“I got calls from about 500 women. And two guys. Seriously,” she says. “In the end I had to cancel the whole thing, but I got tons of publicity for cancelling. More than I think I would have got if it had been a success.”

Juliet says she won’t be starting her own family until she has achieved a very comfortable lifestyle through her cooking endeavours, though she stresses she won’t be putting this off indefinitely.

Unlike her role model Fanny, she has a Danny, not a Johnny.

Danny Granger is a 24-year-old management consultant who is kind enough to help out in the restaurant when things get scary.

Juliet insists that high fashion dates very quickly, both in terms of the décor of a restaurant and the food it serves. Braised shank of lamb, bread and butter pudding and tiramisu would have been laughed off any menu 10 years ago, she argues, but now they’re considered cool.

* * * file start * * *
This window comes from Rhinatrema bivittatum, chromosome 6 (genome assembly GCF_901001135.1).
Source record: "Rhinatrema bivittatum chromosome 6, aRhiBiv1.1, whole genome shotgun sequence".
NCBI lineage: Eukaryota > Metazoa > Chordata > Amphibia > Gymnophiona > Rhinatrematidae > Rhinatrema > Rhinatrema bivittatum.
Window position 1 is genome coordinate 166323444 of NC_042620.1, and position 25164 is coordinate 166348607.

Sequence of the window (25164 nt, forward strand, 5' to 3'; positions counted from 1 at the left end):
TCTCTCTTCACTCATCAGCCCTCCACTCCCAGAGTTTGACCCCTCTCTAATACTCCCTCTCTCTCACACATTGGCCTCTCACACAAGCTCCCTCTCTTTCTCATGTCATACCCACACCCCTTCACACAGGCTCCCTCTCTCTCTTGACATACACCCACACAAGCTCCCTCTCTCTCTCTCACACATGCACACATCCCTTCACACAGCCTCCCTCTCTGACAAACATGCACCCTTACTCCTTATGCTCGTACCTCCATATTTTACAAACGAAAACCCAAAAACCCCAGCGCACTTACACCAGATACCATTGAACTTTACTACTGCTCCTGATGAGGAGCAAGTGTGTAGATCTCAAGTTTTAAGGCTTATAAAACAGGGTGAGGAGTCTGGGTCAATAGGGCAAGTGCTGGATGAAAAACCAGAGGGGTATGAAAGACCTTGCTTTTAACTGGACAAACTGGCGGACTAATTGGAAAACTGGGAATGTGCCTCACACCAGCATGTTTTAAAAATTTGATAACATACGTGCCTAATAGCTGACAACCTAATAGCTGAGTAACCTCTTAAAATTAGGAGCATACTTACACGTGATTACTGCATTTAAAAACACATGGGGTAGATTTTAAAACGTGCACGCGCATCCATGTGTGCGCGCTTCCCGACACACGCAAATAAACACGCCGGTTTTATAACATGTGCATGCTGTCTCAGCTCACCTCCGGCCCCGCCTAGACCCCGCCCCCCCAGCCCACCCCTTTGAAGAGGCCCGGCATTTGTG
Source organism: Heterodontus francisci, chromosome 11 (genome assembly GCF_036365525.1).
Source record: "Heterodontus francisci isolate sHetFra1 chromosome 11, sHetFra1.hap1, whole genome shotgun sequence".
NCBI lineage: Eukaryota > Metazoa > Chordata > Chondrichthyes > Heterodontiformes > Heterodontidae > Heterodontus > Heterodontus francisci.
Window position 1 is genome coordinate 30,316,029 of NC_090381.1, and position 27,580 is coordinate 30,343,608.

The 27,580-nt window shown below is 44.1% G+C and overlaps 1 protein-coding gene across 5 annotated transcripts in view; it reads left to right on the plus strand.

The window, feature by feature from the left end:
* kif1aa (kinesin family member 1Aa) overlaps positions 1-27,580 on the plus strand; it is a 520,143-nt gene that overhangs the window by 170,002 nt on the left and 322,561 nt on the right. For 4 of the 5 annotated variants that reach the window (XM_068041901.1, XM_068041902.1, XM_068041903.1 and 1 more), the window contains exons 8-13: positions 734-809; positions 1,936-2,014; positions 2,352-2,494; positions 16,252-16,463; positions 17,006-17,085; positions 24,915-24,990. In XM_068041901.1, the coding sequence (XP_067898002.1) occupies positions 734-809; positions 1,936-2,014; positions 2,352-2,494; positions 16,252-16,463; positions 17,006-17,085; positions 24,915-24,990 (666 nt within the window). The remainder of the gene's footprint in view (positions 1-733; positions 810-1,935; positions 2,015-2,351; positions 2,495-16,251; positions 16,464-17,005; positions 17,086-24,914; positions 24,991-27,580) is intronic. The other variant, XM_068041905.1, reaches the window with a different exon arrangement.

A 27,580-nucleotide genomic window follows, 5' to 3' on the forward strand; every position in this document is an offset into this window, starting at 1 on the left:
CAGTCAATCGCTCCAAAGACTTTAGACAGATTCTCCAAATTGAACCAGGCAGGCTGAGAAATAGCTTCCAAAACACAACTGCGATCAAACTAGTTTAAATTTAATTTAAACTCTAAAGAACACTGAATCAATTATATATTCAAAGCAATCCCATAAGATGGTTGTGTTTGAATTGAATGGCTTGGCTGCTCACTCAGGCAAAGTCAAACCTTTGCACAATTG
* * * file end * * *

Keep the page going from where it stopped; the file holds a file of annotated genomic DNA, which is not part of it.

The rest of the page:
And she reckons the food and drink editors in most style magazines only feature highfalutin fusion food, to the exclusion of more down to earth food, because it’s pretty to photograph.

“My cooking is home-style cooking with a luxurious twist,” explains Juliet.

She says she would call it ‘modern Scottish’, if only she knew what ‘modern Scottish’ meant.

Her current definition is “using the best Scottish produce, locally sourced and prepared in a sympathetic manner without lots of superfluous flavourings.”

What is the best of Scotland for Juliet?

“Probably Scottish beef, lamb and also the way we cure fish. Scottish smoked salmon, trout and haddock are all very good,” says Juliet.